Saturday, March 13, 2010

Me, the Athlete?

Well, since yesterday was all business, today is all sports. However, for once, instead of telling you about a sport I had watched; today I'm going to tell you about a sport I played.

I first met Patrick Standen, the founder of the NDAA, just under a year ago while I was writing an article for The Bridge regarding individuals with disabilities who had been particularly successful in the workplace (the link to this article is on the right-hand side of this blog). This year, I ran into Patrick again at UVM, and he told me about a sport that I had never heard of: power soccer. The game sounded simple enough; you use a guard attached around your feet to ram the ball into the goal. Even though the team has been around for a little while, due to conflicts, today was the first time that I could actually attend a practice. Any of you out there in wheelchairs should really get out there and play this! Many of you have known me for a while, so you will remember that I like to play hockey with a very short stick. Therefore, I was somewhat used to pushing a ball around in front of my wheelchair. Nevertheless, this was much different simply because when I played hockey, I used a curved stick. The guards are flat, so it is much more difficult to turn the ball left and right. Also, it is hard to do what is called a spin shot where you turn your chair as fast as possible to the left or right to hammer the ball when you can't get a running start. However, I have a slower turn speed because I would hate to spin around and wipe out the average pedestrian. Therefore, I think that a visit to my wheelchair mechanic in order to pump up the turn speed as well as my reverse speed.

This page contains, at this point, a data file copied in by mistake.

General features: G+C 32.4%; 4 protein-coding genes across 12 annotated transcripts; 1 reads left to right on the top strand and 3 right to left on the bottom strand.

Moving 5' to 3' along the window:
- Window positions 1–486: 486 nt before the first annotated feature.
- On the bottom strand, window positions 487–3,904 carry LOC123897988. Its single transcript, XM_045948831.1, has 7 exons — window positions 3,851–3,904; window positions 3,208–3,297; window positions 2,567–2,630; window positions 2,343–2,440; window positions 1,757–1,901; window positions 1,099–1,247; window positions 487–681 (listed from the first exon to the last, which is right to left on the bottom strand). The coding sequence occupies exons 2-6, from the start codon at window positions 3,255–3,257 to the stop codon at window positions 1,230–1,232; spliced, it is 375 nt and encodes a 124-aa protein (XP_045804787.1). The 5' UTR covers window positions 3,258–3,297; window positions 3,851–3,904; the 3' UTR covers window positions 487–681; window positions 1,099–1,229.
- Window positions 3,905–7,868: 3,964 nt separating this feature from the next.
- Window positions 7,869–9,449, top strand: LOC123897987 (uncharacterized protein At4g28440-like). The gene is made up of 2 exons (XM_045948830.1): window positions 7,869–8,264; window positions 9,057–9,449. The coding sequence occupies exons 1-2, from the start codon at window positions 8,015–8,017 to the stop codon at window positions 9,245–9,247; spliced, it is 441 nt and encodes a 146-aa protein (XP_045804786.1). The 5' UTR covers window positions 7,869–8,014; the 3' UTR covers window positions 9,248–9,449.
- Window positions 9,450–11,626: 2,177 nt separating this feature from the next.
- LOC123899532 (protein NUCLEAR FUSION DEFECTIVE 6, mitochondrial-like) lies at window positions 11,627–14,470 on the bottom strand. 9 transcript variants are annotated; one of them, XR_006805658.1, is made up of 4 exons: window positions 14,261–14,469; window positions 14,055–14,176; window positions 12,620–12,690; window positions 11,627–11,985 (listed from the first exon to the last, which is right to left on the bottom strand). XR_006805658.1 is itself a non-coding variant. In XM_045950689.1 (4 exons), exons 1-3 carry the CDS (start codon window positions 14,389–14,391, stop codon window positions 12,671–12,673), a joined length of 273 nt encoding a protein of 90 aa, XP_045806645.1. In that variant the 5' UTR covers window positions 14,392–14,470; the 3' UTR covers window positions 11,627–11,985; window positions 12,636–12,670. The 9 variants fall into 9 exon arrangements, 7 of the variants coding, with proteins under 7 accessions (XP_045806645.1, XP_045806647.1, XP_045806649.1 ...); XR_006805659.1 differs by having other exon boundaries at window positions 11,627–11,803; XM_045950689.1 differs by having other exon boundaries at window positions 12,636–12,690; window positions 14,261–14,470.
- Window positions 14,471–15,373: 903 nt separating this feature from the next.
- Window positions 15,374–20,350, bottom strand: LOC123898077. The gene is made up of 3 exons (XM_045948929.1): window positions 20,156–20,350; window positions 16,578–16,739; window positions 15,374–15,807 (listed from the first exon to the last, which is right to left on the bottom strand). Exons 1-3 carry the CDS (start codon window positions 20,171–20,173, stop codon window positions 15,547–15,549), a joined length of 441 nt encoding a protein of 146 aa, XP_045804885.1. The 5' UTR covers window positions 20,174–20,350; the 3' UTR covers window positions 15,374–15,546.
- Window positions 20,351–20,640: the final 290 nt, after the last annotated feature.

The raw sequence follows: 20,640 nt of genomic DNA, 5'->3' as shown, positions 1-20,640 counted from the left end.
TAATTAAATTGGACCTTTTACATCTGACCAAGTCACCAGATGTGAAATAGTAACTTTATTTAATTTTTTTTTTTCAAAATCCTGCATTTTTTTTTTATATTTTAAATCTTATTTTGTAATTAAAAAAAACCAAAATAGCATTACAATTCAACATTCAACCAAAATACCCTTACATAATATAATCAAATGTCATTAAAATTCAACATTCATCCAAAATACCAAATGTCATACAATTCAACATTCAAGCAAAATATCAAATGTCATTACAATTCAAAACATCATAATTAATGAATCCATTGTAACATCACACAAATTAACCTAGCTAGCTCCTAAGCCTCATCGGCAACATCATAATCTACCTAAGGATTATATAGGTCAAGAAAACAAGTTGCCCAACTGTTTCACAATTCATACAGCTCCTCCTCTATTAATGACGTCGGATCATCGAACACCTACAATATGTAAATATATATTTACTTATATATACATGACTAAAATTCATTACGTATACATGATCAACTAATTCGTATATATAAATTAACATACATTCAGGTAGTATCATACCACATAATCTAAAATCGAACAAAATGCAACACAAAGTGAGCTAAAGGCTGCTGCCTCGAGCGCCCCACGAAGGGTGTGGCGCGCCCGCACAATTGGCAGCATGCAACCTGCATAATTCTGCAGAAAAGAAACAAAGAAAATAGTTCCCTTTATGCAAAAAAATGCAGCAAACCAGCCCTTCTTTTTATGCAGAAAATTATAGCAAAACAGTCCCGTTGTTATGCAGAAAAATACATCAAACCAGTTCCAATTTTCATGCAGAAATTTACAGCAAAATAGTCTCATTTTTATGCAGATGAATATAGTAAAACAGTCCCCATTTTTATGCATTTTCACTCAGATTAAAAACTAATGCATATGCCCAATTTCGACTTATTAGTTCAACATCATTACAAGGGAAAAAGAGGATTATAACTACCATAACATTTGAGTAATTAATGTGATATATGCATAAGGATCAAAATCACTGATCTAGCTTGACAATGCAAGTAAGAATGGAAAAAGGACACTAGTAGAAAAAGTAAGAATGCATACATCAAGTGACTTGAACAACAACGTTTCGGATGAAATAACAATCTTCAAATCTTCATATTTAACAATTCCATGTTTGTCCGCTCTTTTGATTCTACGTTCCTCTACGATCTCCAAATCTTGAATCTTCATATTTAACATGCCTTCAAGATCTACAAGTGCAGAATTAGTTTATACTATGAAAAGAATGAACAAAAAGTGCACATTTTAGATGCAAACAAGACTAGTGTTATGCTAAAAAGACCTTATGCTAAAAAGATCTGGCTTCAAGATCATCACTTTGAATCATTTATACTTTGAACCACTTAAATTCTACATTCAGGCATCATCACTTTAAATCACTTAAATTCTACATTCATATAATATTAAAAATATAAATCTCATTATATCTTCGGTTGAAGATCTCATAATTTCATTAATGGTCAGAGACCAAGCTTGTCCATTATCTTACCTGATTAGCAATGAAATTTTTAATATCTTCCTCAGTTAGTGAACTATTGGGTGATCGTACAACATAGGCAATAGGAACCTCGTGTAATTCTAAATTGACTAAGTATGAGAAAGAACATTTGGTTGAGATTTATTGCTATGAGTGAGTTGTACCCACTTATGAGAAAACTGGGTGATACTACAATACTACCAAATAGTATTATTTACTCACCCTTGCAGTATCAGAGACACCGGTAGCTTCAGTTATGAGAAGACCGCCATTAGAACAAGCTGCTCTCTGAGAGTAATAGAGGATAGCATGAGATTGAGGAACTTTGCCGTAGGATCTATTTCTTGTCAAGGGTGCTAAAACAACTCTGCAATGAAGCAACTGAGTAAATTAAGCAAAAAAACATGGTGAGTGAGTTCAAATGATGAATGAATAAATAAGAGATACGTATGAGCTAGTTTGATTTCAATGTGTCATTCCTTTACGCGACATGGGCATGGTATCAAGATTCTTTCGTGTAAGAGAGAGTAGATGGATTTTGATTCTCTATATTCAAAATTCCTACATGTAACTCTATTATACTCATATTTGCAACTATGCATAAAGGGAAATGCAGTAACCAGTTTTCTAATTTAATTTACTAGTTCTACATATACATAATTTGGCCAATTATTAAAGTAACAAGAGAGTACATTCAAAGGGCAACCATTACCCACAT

So, any power wheelchair users who live in this area need to come out for this. I will keep you posted on how this goes and if perhaps I will get any good. Here is a video of how good some power soccer players can become (no offense, guys, but we are not this good... yet).


  1. It sounds great Zac!! Can't wait to hear more as you practice and progress!

  2. thanks so much! I hope I continue to progress!